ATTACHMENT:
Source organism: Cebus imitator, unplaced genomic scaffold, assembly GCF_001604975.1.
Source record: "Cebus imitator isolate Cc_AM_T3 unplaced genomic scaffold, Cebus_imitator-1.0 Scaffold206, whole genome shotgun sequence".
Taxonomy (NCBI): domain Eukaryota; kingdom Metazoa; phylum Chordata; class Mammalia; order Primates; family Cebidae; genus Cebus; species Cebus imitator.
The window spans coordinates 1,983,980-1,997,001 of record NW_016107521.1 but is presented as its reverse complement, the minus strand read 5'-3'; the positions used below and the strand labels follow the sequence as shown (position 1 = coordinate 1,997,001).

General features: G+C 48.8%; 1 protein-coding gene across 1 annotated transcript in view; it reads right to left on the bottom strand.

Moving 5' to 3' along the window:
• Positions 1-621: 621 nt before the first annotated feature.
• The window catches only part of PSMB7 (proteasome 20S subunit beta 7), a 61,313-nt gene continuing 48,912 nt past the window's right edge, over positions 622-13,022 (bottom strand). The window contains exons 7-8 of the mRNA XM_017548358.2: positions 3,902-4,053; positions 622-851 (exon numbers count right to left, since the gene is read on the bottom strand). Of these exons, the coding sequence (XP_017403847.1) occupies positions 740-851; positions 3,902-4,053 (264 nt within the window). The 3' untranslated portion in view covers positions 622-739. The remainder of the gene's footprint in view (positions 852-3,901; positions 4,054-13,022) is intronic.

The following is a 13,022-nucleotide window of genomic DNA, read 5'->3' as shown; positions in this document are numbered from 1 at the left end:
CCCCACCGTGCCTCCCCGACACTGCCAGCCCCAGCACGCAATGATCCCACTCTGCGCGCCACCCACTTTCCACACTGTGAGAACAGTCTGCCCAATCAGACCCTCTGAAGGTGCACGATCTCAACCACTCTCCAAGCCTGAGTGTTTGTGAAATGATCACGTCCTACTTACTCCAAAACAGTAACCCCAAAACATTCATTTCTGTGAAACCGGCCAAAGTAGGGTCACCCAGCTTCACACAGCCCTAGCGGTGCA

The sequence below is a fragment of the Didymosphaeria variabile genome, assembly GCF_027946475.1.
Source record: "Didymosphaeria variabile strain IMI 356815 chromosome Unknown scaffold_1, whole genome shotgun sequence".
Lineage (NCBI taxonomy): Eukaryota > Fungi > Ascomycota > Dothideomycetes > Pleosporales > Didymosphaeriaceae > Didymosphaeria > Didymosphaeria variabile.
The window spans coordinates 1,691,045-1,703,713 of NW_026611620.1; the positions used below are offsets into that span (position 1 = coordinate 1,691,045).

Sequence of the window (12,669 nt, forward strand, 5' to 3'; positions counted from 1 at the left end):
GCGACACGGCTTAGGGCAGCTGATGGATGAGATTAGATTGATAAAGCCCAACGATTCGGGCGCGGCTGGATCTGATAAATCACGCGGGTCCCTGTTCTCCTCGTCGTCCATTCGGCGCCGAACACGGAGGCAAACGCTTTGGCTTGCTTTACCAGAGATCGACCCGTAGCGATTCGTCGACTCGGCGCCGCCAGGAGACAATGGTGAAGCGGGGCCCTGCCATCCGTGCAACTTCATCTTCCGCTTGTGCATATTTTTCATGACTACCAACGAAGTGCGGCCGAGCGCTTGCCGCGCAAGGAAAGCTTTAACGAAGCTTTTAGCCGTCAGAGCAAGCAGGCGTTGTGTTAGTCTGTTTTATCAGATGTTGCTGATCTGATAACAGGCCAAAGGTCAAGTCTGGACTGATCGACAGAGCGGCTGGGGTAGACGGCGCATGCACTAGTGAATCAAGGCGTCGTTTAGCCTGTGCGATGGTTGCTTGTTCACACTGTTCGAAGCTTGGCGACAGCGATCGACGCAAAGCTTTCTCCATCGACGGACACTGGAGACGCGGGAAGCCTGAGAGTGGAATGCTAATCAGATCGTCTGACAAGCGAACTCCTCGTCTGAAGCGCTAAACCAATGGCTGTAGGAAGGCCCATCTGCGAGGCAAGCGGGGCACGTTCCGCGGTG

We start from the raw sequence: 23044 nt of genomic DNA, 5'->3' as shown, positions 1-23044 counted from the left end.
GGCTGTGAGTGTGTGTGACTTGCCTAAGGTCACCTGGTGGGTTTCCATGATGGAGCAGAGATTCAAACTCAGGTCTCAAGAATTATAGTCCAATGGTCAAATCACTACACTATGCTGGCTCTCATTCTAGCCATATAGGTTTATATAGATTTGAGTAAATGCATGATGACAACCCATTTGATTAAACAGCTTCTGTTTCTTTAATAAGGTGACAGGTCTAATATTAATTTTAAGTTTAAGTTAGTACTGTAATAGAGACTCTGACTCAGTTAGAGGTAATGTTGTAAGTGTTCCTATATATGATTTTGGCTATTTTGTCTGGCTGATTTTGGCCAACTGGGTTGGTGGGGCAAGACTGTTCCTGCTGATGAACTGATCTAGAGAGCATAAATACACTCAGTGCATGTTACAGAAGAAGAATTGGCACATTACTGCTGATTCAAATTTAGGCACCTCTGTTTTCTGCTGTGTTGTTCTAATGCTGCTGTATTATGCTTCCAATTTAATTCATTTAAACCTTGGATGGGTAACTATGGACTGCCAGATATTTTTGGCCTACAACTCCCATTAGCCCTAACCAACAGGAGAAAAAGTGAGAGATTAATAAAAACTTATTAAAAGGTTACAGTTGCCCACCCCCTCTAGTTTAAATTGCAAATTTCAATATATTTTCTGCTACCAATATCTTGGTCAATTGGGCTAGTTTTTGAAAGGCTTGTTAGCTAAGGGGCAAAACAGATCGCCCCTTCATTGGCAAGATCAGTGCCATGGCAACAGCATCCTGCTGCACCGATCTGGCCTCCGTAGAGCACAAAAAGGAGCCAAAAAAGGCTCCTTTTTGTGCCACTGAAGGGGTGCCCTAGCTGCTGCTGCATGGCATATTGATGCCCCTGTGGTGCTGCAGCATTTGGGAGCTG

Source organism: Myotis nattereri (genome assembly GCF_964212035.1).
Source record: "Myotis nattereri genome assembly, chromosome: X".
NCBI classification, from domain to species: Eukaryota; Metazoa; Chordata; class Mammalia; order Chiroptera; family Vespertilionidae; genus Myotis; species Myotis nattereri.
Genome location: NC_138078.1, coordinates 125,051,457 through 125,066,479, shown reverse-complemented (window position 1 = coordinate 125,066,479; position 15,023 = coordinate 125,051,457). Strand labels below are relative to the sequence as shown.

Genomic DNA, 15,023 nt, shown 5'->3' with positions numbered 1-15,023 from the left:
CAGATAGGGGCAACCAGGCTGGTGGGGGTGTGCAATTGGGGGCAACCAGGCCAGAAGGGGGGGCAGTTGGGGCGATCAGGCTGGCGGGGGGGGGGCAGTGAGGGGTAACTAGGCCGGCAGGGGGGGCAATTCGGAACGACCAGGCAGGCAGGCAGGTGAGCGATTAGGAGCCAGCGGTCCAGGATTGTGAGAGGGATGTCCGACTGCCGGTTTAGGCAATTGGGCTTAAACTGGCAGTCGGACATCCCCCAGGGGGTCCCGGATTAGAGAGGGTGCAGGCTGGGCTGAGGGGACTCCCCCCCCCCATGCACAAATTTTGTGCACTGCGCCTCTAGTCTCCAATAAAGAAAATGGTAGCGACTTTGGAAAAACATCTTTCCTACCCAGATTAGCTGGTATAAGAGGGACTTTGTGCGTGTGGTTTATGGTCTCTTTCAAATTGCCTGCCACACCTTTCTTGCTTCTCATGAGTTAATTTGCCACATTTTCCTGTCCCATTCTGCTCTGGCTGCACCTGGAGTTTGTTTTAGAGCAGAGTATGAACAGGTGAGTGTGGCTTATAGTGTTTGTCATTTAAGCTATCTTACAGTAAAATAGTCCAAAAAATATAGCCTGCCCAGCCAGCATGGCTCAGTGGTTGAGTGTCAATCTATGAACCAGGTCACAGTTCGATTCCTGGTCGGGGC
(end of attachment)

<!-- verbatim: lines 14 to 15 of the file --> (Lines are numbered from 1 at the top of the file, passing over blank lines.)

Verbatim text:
The window spans coordinates 1,691,045-1,703,713 of NW_026611620.1; the positions used below are offsets into that span (position 1 = coordinate 1,691,045).

Sequence of the window (12,669 nt, forward strand, 5' to 3'; positions counted from 1 at the left end):